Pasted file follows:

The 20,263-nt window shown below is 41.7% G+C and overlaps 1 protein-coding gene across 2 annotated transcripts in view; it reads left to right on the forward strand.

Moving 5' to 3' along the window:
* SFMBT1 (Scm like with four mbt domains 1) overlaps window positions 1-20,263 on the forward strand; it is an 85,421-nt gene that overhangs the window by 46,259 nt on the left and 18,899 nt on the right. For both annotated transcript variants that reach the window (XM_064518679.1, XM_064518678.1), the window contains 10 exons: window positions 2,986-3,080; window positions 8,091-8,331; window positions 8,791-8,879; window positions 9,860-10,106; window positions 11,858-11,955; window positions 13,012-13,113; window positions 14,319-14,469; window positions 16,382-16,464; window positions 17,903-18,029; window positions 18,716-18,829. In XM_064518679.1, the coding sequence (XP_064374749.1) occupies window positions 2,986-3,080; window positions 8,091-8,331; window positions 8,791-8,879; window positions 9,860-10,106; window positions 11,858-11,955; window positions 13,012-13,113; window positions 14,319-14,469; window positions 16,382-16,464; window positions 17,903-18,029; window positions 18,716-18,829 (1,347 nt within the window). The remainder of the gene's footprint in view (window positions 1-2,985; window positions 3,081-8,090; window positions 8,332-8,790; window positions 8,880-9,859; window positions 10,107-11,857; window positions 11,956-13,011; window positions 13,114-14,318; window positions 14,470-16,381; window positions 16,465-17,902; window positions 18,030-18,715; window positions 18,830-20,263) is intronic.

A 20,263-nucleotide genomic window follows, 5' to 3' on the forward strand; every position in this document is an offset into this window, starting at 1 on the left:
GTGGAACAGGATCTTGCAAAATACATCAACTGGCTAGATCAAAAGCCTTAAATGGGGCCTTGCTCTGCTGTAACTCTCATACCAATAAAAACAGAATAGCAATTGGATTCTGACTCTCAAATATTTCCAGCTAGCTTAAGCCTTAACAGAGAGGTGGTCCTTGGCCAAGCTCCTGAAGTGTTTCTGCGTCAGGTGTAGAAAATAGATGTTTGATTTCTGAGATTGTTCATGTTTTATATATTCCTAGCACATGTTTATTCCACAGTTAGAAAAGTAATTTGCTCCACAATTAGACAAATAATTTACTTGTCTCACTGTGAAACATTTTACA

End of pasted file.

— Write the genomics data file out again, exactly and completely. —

The 20,263-nt window shown below is 41.7% G+C and overlaps 1 protein-coding gene across 2 annotated transcripts in view; it reads left to right on the forward strand.

Moving 5' to 3' along the window:
* SFMBT1 (Scm like with four mbt domains 1) overlaps window positions 1-20,263 on the forward strand; it is an 85,421-nt gene that overhangs the window by 46,259 nt on the left and 18,899 nt on the right. For both annotated transcript variants that reach the window (XM_064518679.1, XM_064518678.1), the window contains 10 exons: window positions 2,986-3,080; window positions 8,091-8,331; window positions 8,791-8,879; window positions 9,860-10,106; window positions 11,858-11,955; window positions 13,012-13,113; window positions 14,319-14,469; window positions 16,382-16,464; window positions 17,903-18,029; window positions 18,716-18,829. In XM_064518679.1, the coding sequence (XP_064374749.1) occupies window positions 2,986-3,080; window positions 8,091-8,331; window positions 8,791-8,879; window positions 9,860-10,106; window positions 11,858-11,955; window positions 13,012-13,113; window positions 14,319-14,469; window positions 16,382-16,464; window positions 17,903-18,029; window positions 18,716-18,829 (1,347 nt within the window). The remainder of the gene's footprint in view (window positions 1-2,985; window positions 3,081-8,090; window positions 8,332-8,790; window positions 8,880-9,859; window positions 10,107-11,857; window positions 11,956-13,011; window positions 13,114-14,318; window positions 14,470-16,381; window positions 16,465-17,902; window positions 18,030-18,715; window positions 18,830-20,263) is intronic.

A 20,263-nucleotide genomic window follows, 5' to 3' on the forward strand; every position in this document is an offset into this window, starting at 1 on the left:
GTGGAACAGGATCTTGCAAAATACATCAACTGGCTAGATCAAAAGCCTTAAATGGGGCCTTGCTCTGCTGTAACTCTCATACCAATAAAAACAGAATAGCAATTGGATTCTGACTCTCAAATATTTCCAGCTAGCTTAAGCCTTAACAGAGAGGTGGTCCTTGGCCAAGCTCCTGAAGTGTTTCTGCGTCAGGTGTAGAAAATAGATGTTTGATTTCTGAGATTGTTCATGTTTTATATATTCCTAGCACATGTTTATTCCACAGTTAGAAAAGTAATTTGCTCCACAATTAGACAAATAATTTACTTGTCTCACTGTGAAACATTTTACA